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Following release of final 2022 crime stats report, New York leaders meet with the Rev. Al Sharpton

New York's top Black leaders meet with Rev. Al Sharpton about public safety
New York's top Black leaders meet with Rev. Al Sharpton about public safety 02:35

NEW YORK -- The 2022 year-end city crime stats show shootings and homicides are down compared to 2021. However, crime, overall, is up and a top concern for many New Yorkers.

There was a private meeting Thursday night on the topic.

The Rev. Al Sharpton hosted what he described as a historic gathering of the state's top Black leaders at his National Action Network headquarters in Harlem.

Mayor Eric Adams, Public Advocate Jumaane Williams, Attorney General Letitia James were just a few of the elected leaders who attended the 90-minute meeting with Sharpton.

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Sharpton said 2023, "is gonna be the year that we show how to govern and deal with public safety for people that have been the disproportionate victims of both those criminal justice reforms that are needed and those violent crimes."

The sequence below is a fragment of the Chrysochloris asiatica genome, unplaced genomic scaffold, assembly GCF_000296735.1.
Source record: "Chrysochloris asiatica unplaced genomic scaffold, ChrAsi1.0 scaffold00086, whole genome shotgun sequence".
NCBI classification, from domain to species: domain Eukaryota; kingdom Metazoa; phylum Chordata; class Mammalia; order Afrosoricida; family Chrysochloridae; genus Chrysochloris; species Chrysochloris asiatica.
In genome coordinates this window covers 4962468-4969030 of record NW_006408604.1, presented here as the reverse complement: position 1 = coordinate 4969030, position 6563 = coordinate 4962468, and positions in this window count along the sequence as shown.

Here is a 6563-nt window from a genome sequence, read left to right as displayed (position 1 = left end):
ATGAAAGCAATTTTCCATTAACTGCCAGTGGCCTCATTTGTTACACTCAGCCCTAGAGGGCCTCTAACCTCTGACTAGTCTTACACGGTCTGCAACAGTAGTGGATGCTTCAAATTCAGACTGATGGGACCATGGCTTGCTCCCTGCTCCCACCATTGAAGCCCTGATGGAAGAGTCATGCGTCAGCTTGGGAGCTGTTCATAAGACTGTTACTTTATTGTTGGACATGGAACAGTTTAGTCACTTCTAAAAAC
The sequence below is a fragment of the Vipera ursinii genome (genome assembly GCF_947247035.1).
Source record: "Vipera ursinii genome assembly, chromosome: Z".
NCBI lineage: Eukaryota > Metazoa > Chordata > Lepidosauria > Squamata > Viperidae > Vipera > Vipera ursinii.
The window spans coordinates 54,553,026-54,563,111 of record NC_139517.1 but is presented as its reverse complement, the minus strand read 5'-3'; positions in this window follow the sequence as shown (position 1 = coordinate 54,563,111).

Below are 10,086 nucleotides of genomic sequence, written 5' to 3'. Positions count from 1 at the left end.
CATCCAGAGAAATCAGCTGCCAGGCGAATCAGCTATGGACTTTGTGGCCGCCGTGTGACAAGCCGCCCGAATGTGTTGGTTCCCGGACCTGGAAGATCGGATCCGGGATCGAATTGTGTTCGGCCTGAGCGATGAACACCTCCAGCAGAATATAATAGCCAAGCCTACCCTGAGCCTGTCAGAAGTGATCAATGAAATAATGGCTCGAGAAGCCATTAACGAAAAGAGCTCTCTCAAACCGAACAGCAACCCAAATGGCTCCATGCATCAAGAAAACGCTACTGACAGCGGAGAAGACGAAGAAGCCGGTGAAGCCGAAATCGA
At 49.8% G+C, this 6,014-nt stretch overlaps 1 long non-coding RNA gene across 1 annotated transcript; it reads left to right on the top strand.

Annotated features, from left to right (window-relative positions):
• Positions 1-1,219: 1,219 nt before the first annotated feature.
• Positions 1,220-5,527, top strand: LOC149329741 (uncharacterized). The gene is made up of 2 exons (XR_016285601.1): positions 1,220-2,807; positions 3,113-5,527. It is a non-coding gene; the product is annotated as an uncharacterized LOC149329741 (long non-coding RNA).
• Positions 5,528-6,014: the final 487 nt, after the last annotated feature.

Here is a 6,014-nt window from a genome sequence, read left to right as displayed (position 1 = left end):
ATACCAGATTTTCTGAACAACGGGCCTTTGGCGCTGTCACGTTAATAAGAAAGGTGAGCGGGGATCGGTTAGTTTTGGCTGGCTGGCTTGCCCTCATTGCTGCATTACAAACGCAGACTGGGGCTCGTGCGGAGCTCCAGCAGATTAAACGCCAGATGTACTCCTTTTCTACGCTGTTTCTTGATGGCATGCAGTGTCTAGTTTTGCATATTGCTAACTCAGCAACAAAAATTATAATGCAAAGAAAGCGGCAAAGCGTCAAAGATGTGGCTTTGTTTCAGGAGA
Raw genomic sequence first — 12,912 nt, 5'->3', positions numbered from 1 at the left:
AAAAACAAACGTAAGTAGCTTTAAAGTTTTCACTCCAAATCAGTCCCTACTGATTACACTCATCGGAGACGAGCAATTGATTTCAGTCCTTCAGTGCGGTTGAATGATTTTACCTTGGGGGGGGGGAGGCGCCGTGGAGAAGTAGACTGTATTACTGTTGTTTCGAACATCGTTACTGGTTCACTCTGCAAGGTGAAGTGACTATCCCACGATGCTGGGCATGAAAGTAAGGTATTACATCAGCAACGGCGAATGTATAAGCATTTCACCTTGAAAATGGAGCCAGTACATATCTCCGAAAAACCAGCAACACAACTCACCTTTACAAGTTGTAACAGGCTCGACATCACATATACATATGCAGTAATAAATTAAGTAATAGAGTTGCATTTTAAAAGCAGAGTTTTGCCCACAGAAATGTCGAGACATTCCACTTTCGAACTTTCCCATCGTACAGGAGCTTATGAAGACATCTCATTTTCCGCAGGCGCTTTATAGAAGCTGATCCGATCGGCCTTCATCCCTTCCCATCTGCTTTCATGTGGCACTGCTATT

Cameras were only allowed into the private meeting for a brief period before a news conference, where James would not go into specifics on the issues discussed.

"We will discuss them in private. We will come forth with a plan. We will map out where the issues are, and we will join together as one. It's important that everyone understand this is not a Black or Latino issue. This is an issue that affects all New Yorkers," the attorney general said.

Sharpton hosted the meeting just hours after the NYPD released its year-end crime statistics, which show a rise in overall crime compared to 2021. Shootings and homicides are down from 2021, but they're still up compared to pre-pandemic levels.

"We have to get to the root causes of what's causing the crime in the first place. We have to talk about those difficult things, like poverty, and housing, and education, and lack of jobs," Bronx District Attorney Darcel Clark said.

The stats also revealed that 150 people younger than 18 were shot in 2022, a number that has more than doubled since 2019. One of those victims was 17-year-old Raelynn Cameron, whose grandmother and aunt are still mourning her death months later.

"It's like the new norm, families grieve now. Instead of having weddings and baby showers, we're having funerals," Antandra Gorman said. "It's gotta stop."

"We're turning 18th birthday parties into memorials. Why?" Antasia Portis lamented.

After the meeting here, the leaders who attended would not take any questions from reporters.

Sharpton described it as the first of a series of meetings.

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